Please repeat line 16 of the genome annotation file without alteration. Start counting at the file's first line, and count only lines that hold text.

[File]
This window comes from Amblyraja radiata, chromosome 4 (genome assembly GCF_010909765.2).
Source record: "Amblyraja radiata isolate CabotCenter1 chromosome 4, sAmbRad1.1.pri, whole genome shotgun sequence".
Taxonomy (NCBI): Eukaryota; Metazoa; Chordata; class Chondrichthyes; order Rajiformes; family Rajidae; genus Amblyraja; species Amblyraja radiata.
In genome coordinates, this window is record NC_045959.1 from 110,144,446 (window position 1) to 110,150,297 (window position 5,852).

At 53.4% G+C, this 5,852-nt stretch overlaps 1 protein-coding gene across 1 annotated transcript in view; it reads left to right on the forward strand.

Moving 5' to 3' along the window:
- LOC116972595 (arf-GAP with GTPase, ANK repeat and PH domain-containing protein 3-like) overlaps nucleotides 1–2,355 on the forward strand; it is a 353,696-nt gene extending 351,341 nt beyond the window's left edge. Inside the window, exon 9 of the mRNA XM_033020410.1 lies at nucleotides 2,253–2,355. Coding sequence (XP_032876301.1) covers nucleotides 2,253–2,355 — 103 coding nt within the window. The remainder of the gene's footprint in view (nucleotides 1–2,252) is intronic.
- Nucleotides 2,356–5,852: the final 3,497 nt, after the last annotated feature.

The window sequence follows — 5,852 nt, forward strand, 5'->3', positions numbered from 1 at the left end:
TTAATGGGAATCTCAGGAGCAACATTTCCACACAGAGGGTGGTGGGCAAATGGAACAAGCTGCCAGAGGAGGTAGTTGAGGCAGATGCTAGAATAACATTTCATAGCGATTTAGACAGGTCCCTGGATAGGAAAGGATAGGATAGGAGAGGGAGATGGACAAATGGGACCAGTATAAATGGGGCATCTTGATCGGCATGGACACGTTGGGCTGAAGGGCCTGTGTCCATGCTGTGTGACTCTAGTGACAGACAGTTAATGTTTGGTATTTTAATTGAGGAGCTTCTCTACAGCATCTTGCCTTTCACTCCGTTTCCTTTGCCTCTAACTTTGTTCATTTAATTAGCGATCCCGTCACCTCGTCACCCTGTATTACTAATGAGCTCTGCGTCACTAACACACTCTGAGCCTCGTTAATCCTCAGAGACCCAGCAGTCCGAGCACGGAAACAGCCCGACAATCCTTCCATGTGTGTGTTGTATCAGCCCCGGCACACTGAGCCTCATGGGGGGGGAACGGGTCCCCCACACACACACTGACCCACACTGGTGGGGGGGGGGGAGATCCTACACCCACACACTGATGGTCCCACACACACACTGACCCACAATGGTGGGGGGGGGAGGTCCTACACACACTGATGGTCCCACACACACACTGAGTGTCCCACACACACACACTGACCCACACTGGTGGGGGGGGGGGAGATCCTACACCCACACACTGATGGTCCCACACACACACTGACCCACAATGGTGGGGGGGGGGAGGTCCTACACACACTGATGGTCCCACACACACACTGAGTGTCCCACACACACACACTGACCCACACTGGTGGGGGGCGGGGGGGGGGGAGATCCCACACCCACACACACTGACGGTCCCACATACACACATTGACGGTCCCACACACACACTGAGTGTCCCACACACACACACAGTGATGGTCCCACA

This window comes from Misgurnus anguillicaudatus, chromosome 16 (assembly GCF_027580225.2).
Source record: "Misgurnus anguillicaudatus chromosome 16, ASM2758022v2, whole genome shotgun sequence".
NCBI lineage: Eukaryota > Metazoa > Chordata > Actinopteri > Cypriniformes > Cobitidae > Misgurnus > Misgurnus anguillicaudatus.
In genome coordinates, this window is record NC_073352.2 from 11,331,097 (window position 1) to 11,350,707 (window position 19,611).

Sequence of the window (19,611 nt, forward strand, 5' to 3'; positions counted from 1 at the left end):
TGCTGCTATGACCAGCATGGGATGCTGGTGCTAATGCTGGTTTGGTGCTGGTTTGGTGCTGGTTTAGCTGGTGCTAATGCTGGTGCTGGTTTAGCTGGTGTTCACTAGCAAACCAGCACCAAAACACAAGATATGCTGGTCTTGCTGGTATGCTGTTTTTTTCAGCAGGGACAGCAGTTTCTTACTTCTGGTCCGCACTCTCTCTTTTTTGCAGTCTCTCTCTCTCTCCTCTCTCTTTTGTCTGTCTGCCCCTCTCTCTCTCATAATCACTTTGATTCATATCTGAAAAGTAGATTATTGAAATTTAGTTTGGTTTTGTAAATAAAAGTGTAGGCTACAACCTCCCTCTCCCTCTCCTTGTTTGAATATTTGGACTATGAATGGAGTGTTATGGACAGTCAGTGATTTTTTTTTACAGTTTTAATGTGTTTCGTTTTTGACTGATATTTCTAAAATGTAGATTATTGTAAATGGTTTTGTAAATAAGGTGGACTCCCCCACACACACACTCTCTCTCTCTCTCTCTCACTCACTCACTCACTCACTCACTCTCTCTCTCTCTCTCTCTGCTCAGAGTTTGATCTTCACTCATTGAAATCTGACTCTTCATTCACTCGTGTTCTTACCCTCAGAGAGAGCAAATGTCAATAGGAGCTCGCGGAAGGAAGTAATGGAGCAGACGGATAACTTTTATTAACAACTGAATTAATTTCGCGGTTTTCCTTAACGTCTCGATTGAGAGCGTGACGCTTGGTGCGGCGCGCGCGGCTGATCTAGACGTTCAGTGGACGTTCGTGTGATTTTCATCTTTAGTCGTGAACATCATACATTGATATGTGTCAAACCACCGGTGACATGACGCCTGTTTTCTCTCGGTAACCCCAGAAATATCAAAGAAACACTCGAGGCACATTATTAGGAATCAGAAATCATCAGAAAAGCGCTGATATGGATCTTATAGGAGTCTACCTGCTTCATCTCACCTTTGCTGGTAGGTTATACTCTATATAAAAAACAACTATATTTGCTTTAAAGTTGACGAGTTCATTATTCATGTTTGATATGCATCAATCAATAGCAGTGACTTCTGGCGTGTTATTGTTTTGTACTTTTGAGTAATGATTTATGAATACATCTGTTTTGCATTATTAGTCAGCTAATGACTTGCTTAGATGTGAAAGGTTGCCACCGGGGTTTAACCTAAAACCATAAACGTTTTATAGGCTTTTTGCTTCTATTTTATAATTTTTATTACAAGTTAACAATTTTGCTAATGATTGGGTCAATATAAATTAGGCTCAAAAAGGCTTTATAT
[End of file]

TGCTGCTATGACCAGCATGGGATGCTGGTGCTAATGCTGGTTTGGTGCTGGTTTGGTGCTGGTTTAGCTGGTGCTAATGCTGGTGCTGGTTTAGCTGGTGTTCACTAGCAAACCAGCACCAAAACACAAGATATGCTGGTCTTGCTGGTATGCTGTTTTTTTCAGCAGGGACAGCAGTTTCTTACTTCTGGTCCGCACTCTCTCTTTTTTGCAGTCTCTCTCTCTCTCCTCTCTCTTTTGTCTGTCTGCCCCTCTCTCTCTCATAATCACTTTGATTCATATCTGAAAAGTAGATTATTGAAATTTAGTTTGGTTTTGTAAATAAAAGTGTAGGCTACAACCTCCCTCTCCCTCTCCTTGTTTGAATATTTGGACTATGAATGGAGTGTTATGGACAGTCAGTGATTTTTTTTTACAGTTTTAATGTGTTTCGTTTTTGACTGATATTTCTAAAATGTAGATTATTGTAAATGGTTTTGTAAATAAGGTGGACTCCCCCACACACACACTCTCTCTCTCTCTCTCTCACTCACTCACTCACTCACTCACTCTCTCTCTCTCTCTCTCTGCTCAGAGTTTGATCTTCACTCATTGAAATCTGACTCTTCATTCACTCGTGTTCTTACCCTCAGAGAGAGCAAATGTCAATAGGAGCTCGCGGAAGGAAGTAATGGAGCAGACGGATAACTTTTATTAACAACTGAATTAATTTCGCGGTTTTCCTTAACGTCTCGATTGAGAGCGTGACGCTTGGTGCGGCGCGCGCGGCTGATCTAGACGTTCAGTGGACGTTCGTGTGATTTTCATCTTTAGTCGTGAACATCATACATTGATATGTGTCAAACCACCGGTGACATGACGCCTGTTTTCTCTCGGTAACCCCAGAAATATCAAAGAAACACTCGAGGCACATTATTAGGAATCAGAAATCATCAGAAAAGCGCTGATATGGATCTTATAGGAGTCTACCTGCTTCATCTCACCTTTGCTGGTAGGTTATACTCTATATAAAAAACAACTATATTTGCTTTAAAGTTGACGAGTTCATTATTCATGTTTGATATGCATCAATCAATAGCAGTGACTTCTGGCGTGTTATTGTTTTGTACTTTTGAGTAATGATTTATGAATACATCTGTTTTGCATTATTAGTCAGCTAATGACTTGCTTAGATGTGAAAGGTTGCCACCGGGGTTTAACCTAAAACCATAAACGTTTTATAGGCTTTTTGCTTCTATTTTATAATTTTTATTACAAGTTAACAATTTTGCTAATGATTGGGTCAATATAAATTAGGCTCAAAAAGGCTTTATAT